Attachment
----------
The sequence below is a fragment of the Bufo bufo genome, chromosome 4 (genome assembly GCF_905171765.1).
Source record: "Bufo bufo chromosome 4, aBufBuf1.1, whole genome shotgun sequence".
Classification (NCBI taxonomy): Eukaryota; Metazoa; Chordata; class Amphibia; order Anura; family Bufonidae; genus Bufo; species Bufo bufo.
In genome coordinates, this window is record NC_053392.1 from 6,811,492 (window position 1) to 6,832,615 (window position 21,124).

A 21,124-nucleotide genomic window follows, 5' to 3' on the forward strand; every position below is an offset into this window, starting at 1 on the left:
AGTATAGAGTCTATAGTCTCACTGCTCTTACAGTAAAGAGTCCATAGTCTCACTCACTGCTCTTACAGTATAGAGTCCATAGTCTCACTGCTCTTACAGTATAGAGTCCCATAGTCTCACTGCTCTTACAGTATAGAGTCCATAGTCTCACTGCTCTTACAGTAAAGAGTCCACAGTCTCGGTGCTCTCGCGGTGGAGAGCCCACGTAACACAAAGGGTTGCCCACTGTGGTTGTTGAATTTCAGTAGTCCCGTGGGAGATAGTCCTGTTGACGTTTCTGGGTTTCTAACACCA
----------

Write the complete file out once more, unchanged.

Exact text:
The sequence below is a fragment of the Bufo bufo genome, chromosome 4 (genome assembly GCF_905171765.1).
Source record: "Bufo bufo chromosome 4, aBufBuf1.1, whole genome shotgun sequence".
Classification (NCBI taxonomy): Eukaryota; Metazoa; Chordata; class Amphibia; order Anura; family Bufonidae; genus Bufo; species Bufo bufo.
In genome coordinates, this window is record NC_053392.1 from 6,811,492 (window position 1) to 6,832,615 (window position 21,124).

A 21,124-nucleotide genomic window follows, 5' to 3' on the forward strand; every position below is an offset into this window, starting at 1 on the left:
AGTATAGAGTCTATAGTCTCACTGCTCTTACAGTAAAGAGTCCATAGTCTCACTCACTGCTCTTACAGTATAGAGTCCATAGTCTCACTGCTCTTACAGTATAGAGTCCCATAGTCTCACTGCTCTTACAGTATAGAGTCCATAGTCTCACTGCTCTTACAGTAAAGAGTCCACAGTCTCGGTGCTCTCGCGGTGGAGAGCCCACGTAACACAAAGGGTTGCCCACTGTGGTTGTTGAATTTCAGTAGTCCCGTGGGAGATAGTCCTGTTGACGTTTCTGGGTTTCTAACACCA